Commenced in January 2007
Frequency: Monthly
Edition: International
Paper Count: 3

green wall Related Abstracts

3 An Experimental Study on Greywater Reuse for Irrigating a Green Wall System

Authors: Mishadi Herath, Amin Talei, Andreas Hermawan, Clarina Chua

Abstract:

Green walls are vegetated structures on building’s wall that are considered as part of sustainable urban design. They are proved to have many micro-climate benefits such as reduction in indoor temperature, noise attenuation, and improvement in air quality. On the other hand, several studies have also been conducted on potential reuse of greywater in urban water management. Greywater is relatively clean when compared to blackwater; therefore, this study was aimed to assess the potential reuse of it for irrigating a green wall system. In this study, the campus of Monash University Malaysia located in Selangor state was considered as the study site where total 48 samples of greywater were collected from 7 toilets hand-wash and 5 pantries during 3 months period. The samples were tested to characterize the quality of greywater in the study site and compare it with local standard for irrigation water. PH and concentration of heavy metals, nutrients, Total Suspended Solids (TSS), Biochemical Oxygen Demand (BOD), Chemical Oxygen Demand (COD), total Coliform and E.coli were measured. Results showed that greywater could be directly used for irrigation with minimal treatment. Since the effluent of the system was supposed to be drained to stormwater drainage system, the effluent needed to meet certain quality requirement. Therefore, a biofiltration system was proposed to host the green wall plants and also treat the greywater (which is used as irrigation water) to the required level. To assess the performance of the proposed system, an experimental setup consisting of Polyvinyl Chloride (PVC) soil columns with sand-based filter media were prepared. Two different local creeper plants were chosen considering several factors including fast growth, low maintenance requirement, and aesthetic aspects. Three replicates of each plants were used to ensure the validity of the findings. The growth of creeping plants and their survivability was monitored for 6 months while monthly sampling and testing of effluent was conducted to evaluate effluent quality. An analysis was also conducted to estimate the potential cost and benefit of such system considering water and energy saving in the system. Results showed that the proposed system can work efficiently throughout a long period of time with minimal maintenance requirement. Moreover, the biofiltration-green wall system was found to be successful in reusing greywater as irrigating water while the effluent was meeting all the requirements for being drained to stormwater drainage system.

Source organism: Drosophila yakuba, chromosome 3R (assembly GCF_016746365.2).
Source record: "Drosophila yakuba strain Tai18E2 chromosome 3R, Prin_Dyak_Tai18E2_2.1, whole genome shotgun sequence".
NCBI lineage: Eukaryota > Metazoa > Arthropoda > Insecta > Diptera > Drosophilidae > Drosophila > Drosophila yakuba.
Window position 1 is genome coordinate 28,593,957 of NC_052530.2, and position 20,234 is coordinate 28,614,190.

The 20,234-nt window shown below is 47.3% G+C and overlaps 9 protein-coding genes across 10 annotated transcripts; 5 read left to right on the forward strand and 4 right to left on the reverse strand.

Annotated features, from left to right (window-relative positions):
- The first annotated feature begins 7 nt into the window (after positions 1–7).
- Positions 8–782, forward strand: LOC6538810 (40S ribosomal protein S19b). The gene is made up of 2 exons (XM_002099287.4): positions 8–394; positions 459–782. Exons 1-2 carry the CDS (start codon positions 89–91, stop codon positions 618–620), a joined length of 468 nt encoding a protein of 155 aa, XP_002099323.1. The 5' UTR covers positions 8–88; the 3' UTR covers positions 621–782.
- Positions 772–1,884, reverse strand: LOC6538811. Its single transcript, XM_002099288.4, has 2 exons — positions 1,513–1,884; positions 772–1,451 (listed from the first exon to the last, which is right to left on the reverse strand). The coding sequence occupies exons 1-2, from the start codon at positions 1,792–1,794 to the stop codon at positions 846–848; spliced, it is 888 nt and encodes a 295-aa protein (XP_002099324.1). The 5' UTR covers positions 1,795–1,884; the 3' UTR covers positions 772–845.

Keywords: Sustainability, Biofiltration, greywater, green wall

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2 Effects of Increased Green Surface on a Densely Built Urban Fabric: The Case of Budapest

Authors: Viktória Sugár, Orsolya Frick, Gabriella Horváth, A. Bendegúz Vöröss, Péter Leczovics, Géza Baráth

Abstract:

Urban greenery has multiple positive effects both on the city and its residents. Apart from the visual advantages, it changes the micro-climate by cooling and shading, also increasing vapor and oxygen, reducing dust and carbon-dioxide content at the same time. The above are all critical factors of livability of an urban fabric. Unfortunately, in a dense, historical district there are restricted possibilities to build green surfaces. The present study collects and systemizes the applicable green solutions in the case of a historical downtown district of Budapest. The study contains a GIS-based measurement of the eligible surfaces for greenery, and also calculates the potential of oxygen production, carbon-dioxide reduction and cooling effect of an increased green surface.  It can be concluded that increasing the green surface has measurable effects on a densely built urban fabric, including air quality, micro-climate and other environmental factors.

Keywords: Sustainable City, Geographical Information System, green roof, urban greenery, green wall, green surface potential, oxygen production, carbon-dioxide reduction

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1 A Brief Review of Urban Green Vegetation (Green Wall) in Reduction of Air Pollution

Authors: Masoumeh Pirhadi

Abstract:

Air pollution is becoming a major health problem affecting millions. In support of this observation, the world health organization estimates that many people feel unhealthy due to pollution. This is a coupled fact that one of the main global sources of air pollution in cities is greenhouse gas emissions due heavy traffic. Green walls are developed as a sustainable strategy to reduce pollution by increasing vegetation in developed areas without occupying space in the city. This concept an offer advantageous environmental benefits and they can also be proposed for aesthetic purposes, and today they are used to preserve the urban environment. Green walls can also create environments that can promote a healthy lifestyle. Findings of multiple studies also indicate that Green infrastructure in cities is a strategy for improving air quality and increasing the sustainability of cities. Since these green solutions (green walls) act as porous materials that affect the diffusion of air pollution they can also act as a removing air vents that clean the air. Therefore, implementation of this strategy can be considered as a prominent factor in achieving a cleaner environment.

Keywords: Air Pollution, urban area, green wall, green vegetation

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